It isn't uncommon for recovering alcoholics to crave sugar. In recovery, many alcoholics find that they have a new and unquenchable urge for the sweet stuff.
A study shows the link between consumption of alcohol and a desire for sweets. In this study, it was found that there is evidence that links the consumption of sweets and alcohol between humans and animals, and their preferences for such. The study shows that preference for sugar can be genetic, but that there is a link between a preference for sugar as well as alcohol. Alcoholic subjects preferred the sweeter sucrose solutions that were given. This can point to a familial subtype of alcoholism.
A separate study done and presented at the 9th ISBRA Congress showed support for an association between sweets and a genetic predisposition for alcoholism and a family history. In the study 61 percent of individuals with a positive family history of alcoholism preferred sugar solutions. This is extremely high compared to the 19 percent of individuals who preferred sugar solutions and who reported no known negative family or genetic histories of alcoholism.
Another interesting fact found in another study by Colditz et al. (1991) is that consumption of sweets may possibly suppress alcohol intake. This study showed a negative correlation between sugar intake and alcohol consumption. It is known that high carbohydrate consumption may actually create an effect of enhanced serotonin synthesis, which in turn can suppress alcohol intake. However, the same was found to be true with non-carbohydrate sugar substitutes, which have also been shown to suppress voluntary alcohol intake. It may have something to do with the way that sweets stimulate the endogenous opioid system, causing the brain to feel satisfied.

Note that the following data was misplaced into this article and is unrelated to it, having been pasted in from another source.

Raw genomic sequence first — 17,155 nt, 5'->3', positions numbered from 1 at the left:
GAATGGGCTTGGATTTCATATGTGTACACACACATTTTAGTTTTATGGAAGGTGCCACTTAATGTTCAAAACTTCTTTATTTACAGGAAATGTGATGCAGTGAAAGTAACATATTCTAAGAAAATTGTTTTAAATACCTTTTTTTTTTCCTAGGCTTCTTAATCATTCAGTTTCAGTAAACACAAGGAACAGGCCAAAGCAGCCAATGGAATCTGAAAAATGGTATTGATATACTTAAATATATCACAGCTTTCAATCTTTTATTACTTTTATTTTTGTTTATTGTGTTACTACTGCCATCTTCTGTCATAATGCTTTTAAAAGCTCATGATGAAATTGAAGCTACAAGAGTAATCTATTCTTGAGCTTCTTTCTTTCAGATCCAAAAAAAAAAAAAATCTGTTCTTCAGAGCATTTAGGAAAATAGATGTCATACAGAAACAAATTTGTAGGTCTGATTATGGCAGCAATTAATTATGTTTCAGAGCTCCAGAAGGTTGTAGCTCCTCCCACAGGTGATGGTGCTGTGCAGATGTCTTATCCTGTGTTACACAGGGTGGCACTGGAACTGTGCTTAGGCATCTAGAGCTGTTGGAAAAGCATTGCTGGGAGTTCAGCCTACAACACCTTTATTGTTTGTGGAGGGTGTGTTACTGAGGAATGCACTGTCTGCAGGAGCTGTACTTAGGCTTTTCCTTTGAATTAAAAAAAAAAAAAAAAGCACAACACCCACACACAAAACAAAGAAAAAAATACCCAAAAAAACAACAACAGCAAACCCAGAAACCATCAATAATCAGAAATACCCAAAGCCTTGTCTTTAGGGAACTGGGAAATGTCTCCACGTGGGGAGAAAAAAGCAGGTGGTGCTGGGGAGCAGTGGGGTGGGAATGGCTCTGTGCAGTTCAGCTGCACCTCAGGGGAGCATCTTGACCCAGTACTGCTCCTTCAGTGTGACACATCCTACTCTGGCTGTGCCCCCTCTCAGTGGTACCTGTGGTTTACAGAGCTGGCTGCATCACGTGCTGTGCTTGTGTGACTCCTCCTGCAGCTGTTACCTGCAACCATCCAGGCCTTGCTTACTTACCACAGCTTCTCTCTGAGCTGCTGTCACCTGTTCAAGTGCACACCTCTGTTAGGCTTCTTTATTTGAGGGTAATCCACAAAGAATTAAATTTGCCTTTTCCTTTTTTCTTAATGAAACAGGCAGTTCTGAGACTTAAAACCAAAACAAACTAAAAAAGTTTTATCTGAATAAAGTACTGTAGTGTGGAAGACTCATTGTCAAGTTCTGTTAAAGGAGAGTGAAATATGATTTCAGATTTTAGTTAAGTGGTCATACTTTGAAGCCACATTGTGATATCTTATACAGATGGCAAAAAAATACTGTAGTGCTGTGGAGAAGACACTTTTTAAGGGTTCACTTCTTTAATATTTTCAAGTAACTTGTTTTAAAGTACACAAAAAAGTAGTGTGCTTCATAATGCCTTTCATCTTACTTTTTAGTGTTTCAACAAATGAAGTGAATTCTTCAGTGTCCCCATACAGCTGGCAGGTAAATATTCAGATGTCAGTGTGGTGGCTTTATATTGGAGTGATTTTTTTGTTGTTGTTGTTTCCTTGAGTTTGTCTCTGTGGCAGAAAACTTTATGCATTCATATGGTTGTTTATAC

Issues From Increased Sugar Intake
Many people in recovery report having a craving for sweets during their first phase, and often, over the course of their lives. Could it be true that sweets can actually curb the craving for alcohol? If so, is sugar a healthier substitute? Within moderation, and within reason, it seems the intake of sugar and high-carbohydrate sugar foods such as fruits, can help to curb cravings.
However, one wrong does not make a right. Sugar addiction is a real thing in many people, addicts and non-addicts alike. The impact of sugar on the brain has to do with dopamine. Substances like sugar, alcohol and opiates release dopamine into the brain, which is associated with the pleasure and reward center of the brain. Dopamine is associated with addiction due to the extra dopamine released into the brain. As the brain adjusts to the constant flood of dopamine, the constant high that results can become dangerous and addictive over time.
In essence, it is shown that sweets are a known side effect of quitting alcohol - but certainly not one of the worst ones. With moderation and attention to intake, a little sugar can be pleasurable and healthful if taken in the right amounts. The most optimal way is to stick to fruits and other natural sugars like honey, and to generally enjoy other sweets minimally.